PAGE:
Now part of Marian University campus, this 64-acre property situated high on a bluff overlooking Crooked Creek was originally “Riverdale,” the summer home of James Allison, co-founder of the Indianapolis Motor Speedway and owner of a number of automobile engine manufacturing companies. In 1910 he hired local architect Herbert Bass, and then Philadelphian William Price, to design the Arts and Crafts red brick mansion, and Chicago landscape architect Jens Jensen to design the grounds.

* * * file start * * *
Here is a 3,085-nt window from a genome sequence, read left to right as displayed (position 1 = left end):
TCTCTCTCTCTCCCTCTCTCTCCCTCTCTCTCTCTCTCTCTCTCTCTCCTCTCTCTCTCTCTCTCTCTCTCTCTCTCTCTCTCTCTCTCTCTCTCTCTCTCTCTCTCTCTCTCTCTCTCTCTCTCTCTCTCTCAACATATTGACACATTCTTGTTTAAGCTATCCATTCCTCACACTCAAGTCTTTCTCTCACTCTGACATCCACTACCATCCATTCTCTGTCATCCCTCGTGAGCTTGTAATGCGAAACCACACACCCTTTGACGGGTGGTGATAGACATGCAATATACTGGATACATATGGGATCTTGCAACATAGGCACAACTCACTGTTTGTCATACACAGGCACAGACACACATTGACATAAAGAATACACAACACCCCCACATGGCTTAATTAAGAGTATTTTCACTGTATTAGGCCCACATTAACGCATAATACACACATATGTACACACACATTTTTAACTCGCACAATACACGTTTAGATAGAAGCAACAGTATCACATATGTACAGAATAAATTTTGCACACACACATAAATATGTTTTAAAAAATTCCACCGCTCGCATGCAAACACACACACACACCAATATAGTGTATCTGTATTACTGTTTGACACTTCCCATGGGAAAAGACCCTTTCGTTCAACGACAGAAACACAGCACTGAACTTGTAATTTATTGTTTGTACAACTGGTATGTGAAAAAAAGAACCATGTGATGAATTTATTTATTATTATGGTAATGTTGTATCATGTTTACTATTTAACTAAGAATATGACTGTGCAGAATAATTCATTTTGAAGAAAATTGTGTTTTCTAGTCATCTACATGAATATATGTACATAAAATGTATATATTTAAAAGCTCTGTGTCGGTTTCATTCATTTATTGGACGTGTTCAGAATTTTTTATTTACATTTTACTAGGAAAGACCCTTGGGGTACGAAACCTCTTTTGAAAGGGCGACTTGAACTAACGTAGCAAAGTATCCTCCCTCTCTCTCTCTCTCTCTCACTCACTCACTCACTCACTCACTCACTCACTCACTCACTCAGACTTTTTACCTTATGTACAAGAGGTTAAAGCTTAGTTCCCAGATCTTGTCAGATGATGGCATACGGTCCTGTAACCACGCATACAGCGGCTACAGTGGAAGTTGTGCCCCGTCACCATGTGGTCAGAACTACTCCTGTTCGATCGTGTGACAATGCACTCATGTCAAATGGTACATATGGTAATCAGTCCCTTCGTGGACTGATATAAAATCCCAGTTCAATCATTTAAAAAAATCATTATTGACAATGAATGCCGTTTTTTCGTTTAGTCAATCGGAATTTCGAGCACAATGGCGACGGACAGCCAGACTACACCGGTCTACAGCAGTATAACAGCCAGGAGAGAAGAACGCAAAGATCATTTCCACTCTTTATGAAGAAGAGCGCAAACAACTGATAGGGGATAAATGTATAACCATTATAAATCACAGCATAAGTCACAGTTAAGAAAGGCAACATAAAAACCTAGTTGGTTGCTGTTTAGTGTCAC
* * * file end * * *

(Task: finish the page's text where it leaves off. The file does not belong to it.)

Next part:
Much of Jensen’s design has since been incorporated into the layout of the university. A singular curvilinear drive, designed to provide access to the mansion and grounds, serves as a circulation route for the greater campus. The rear of the mansion overlooks a large meadow and several Jensen-created ponds with informal walkways, now part of the Nina Mason Pulliam EcoLab. Remnant forest surrounds the mansion, and to the southwest the trees were cleared to create a series of formal gardens by Jensen, on axis with the house. Cedars and barberry line the perimeters of the gardens and brick pathways lead to lawn terraces accented with benches and sculptural elements. Two rustic limestone stairways provide access from the gardens to the EcoLab below. A series of columns are all that remain of Jensen’s arced stone colonnade, which once encircled a rose garden with a central fountain. The Sisters of Saint Francis, who purchased the property for their college in 1936, replanted the garden with perennials, and replaced the fountain with a sculpture of Saint Francis. The estate was included in the National Register of Historic Places in 1970.